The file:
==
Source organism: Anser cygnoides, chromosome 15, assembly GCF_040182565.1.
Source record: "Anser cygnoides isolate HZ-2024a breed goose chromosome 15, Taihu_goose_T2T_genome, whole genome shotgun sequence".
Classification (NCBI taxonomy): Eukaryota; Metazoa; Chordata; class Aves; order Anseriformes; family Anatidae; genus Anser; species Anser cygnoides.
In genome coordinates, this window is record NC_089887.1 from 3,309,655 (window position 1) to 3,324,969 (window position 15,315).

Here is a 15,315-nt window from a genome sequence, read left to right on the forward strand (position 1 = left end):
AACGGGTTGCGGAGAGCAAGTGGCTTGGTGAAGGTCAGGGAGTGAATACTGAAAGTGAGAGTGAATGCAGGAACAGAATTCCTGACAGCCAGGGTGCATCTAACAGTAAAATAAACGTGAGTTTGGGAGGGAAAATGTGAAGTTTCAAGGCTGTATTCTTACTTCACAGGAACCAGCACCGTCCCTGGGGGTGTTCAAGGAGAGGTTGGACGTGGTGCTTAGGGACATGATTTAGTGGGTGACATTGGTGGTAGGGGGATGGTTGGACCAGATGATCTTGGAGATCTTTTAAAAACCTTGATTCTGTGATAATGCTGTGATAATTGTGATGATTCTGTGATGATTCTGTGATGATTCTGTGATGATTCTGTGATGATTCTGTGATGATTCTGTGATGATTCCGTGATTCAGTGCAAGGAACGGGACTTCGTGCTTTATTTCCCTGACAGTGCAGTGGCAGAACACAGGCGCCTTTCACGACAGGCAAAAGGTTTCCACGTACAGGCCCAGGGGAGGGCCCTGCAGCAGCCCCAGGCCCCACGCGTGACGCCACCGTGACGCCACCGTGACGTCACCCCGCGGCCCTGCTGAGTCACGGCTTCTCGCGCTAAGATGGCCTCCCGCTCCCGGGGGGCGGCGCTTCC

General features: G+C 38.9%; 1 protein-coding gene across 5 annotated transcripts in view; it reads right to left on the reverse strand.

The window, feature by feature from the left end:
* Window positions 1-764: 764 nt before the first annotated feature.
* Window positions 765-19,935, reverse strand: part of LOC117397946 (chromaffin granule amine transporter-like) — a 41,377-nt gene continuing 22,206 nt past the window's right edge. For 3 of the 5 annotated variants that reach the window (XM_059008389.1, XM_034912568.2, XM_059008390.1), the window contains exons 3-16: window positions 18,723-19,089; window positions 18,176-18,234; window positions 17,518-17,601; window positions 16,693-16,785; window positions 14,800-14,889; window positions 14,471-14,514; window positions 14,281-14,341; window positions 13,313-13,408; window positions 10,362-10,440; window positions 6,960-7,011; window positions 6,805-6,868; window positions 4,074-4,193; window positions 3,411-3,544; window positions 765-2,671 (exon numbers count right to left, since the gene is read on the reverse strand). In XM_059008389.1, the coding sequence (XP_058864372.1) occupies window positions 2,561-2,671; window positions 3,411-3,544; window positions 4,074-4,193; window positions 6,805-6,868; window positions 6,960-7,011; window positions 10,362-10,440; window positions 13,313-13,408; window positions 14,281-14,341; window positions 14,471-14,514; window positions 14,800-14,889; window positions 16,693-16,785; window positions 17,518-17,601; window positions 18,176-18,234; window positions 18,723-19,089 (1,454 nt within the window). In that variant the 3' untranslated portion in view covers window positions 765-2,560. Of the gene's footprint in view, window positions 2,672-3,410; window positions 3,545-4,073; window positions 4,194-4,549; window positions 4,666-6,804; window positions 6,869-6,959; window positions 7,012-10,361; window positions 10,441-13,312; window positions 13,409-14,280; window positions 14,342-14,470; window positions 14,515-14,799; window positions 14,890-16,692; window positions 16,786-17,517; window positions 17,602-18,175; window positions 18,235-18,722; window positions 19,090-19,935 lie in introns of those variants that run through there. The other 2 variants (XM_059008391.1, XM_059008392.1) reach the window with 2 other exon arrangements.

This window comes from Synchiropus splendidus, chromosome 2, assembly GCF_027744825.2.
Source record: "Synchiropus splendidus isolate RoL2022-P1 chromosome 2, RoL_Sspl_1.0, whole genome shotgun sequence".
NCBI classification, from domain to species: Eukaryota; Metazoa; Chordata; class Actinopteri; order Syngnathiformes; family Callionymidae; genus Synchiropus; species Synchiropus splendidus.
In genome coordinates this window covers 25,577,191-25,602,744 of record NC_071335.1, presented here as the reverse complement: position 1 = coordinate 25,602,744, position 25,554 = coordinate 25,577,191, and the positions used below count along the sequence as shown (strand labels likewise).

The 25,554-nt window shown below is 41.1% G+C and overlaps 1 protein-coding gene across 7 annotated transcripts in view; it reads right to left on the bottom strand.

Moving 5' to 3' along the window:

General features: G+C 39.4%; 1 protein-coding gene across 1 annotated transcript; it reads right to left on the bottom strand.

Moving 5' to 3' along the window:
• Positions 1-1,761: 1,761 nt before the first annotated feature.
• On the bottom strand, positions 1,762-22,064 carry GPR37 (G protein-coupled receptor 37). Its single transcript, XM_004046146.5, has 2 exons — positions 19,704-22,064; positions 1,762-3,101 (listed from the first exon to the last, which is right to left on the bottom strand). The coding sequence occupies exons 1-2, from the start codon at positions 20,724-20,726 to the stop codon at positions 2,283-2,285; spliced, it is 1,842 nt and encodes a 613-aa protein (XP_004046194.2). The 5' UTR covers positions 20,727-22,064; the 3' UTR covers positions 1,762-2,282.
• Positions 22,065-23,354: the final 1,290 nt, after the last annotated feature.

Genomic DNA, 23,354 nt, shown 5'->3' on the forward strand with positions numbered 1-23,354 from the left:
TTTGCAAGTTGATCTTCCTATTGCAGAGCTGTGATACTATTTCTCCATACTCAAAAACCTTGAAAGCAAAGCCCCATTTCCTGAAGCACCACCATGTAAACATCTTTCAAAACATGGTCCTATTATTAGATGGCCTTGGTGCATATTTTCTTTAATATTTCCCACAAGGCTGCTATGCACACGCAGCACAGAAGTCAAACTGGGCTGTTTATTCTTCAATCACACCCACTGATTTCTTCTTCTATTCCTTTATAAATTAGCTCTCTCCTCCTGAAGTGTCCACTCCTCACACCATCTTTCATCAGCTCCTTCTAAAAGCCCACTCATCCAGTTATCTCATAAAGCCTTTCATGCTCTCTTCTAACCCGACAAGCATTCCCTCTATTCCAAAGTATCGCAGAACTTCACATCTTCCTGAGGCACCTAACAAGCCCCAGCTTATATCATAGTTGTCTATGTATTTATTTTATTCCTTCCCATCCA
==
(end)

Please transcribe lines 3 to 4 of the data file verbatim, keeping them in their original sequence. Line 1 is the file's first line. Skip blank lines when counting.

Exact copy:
Classification (NCBI taxonomy): Eukaryota; Metazoa; Chordata; class Aves; order Anseriformes; family Anatidae; genus Anser; species Anser cygnoides.
In genome coordinates, this window is record NC_089887.1 from 3,309,655 (window position 1) to 3,324,969 (window position 15,315).